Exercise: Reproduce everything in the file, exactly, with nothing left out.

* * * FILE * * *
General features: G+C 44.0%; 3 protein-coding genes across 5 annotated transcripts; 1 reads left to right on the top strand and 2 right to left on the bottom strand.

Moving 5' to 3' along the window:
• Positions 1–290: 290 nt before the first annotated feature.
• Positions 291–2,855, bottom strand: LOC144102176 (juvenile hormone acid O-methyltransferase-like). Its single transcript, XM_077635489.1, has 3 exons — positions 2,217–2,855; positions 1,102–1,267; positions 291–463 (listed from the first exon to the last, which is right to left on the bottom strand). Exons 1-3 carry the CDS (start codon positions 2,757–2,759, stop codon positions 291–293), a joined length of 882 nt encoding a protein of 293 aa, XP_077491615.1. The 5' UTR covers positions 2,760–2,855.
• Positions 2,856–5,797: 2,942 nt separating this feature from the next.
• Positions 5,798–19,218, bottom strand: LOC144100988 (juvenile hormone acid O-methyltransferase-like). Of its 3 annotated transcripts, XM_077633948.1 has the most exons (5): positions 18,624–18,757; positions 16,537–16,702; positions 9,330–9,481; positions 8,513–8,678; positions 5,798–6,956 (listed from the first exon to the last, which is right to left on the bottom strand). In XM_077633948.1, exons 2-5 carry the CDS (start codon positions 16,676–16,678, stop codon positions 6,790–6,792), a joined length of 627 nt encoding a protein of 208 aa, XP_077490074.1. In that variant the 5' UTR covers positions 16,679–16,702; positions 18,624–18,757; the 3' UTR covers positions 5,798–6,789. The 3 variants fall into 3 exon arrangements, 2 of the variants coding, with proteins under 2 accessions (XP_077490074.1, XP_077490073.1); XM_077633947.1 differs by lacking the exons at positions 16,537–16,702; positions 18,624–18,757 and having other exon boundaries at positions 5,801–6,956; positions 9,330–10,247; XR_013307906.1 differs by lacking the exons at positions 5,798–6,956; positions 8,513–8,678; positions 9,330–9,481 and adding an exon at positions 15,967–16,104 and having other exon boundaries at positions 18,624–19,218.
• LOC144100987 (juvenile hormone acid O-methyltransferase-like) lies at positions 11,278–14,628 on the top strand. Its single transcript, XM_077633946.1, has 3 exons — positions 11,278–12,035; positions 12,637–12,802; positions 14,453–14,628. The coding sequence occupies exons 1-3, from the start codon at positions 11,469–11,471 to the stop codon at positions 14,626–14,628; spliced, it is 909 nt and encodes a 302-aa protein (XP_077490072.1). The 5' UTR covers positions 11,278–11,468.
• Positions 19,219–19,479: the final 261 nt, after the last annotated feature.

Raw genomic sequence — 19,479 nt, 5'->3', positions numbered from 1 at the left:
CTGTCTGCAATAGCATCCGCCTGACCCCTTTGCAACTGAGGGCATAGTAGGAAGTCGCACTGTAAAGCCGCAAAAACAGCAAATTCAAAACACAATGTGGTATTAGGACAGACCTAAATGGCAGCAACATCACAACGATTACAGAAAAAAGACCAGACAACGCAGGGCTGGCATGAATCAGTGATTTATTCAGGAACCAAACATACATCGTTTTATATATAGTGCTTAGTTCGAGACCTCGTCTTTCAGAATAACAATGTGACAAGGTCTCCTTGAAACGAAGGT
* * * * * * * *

General features: G+C 44.0%; 3 protein-coding genes across 5 annotated transcripts; 1 reads left to right on the top strand and 2 right to left on the bottom strand.

Moving 5' to 3' along the window:
• Positions 1–290: 290 nt before the first annotated feature.
• Positions 291–2,855, bottom strand: LOC144102176 (juvenile hormone acid O-methyltransferase-like). Its single transcript, XM_077635489.1, has 3 exons — positions 2,217–2,855; positions 1,102–1,267; positions 291–463 (listed from the first exon to the last, which is right to left on the bottom strand). Exons 1-3 carry the CDS (start codon positions 2,757–2,759, stop codon positions 291–293), a joined length of 882 nt encoding a protein of 293 aa, XP_077491615.1. The 5' UTR covers positions 2,760–2,855.
• Positions 2,856–5,797: 2,942 nt separating this feature from the next.
• Positions 5,798–19,218, bottom strand: LOC144100988 (juvenile hormone acid O-methyltransferase-like). Of its 3 annotated transcripts, XM_077633948.1 has the most exons (5): positions 18,624–18,757; positions 16,537–16,702; positions 9,330–9,481; positions 8,513–8,678; positions 5,798–6,956 (listed from the first exon to the last, which is right to left on the bottom strand). In XM_077633948.1, exons 2-5 carry the CDS (start codon positions 16,676–16,678, stop codon positions 6,790–6,792), a joined length of 627 nt encoding a protein of 208 aa, XP_077490074.1. In that variant the 5' UTR covers positions 16,679–16,702; positions 18,624–18,757; the 3' UTR covers positions 5,798–6,789. The 3 variants fall into 3 exon arrangements, 2 of the variants coding, with proteins under 2 accessions (XP_077490074.1, XP_077490073.1); XM_077633947.1 differs by lacking the exons at positions 16,537–16,702; positions 18,624–18,757 and having other exon boundaries at positions 5,801–6,956; positions 9,330–10,247; XR_013307906.1 differs by lacking the exons at positions 5,798–6,956; positions 8,513–8,678; positions 9,330–9,481 and adding an exon at positions 15,967–16,104 and having other exon boundaries at positions 18,624–19,218.
• LOC144100987 (juvenile hormone acid O-methyltransferase-like) lies at positions 11,278–14,628 on the top strand. Its single transcript, XM_077633946.1, has 3 exons — positions 11,278–12,035; positions 12,637–12,802; positions 14,453–14,628. The coding sequence occupies exons 1-3, from the start codon at positions 11,469–11,471 to the stop codon at positions 14,626–14,628; spliced, it is 909 nt and encodes a 302-aa protein (XP_077490072.1). The 5' UTR covers positions 11,278–11,468.
• Positions 19,219–19,479: the final 261 nt, after the last annotated feature.

Raw genomic sequence — 19,479 nt, 5'->3', positions numbered from 1 at the left:
CTGTCTGCAATAGCATCCGCCTGACCCCTTTGCAACTGAGGGCATAGTAGGAAGTCGCACTGTAAAGCCGCAAAAACAGCAAATTCAAAACACAATGTGGTATTAGGACAGACCTAAATGGCAGCAACATCACAACGATTACAGAAAAAAGACCAGACAACGCAGGGCTGGCATGAATCAGTGATTTATTCAGGAACCAAACATACATCGTTTTATATATAGTGCTTAGTTCGAGACCTCGTCTTTCAGAATAACAATGTGACAAGGTCTCCTTGAAACGAAGGT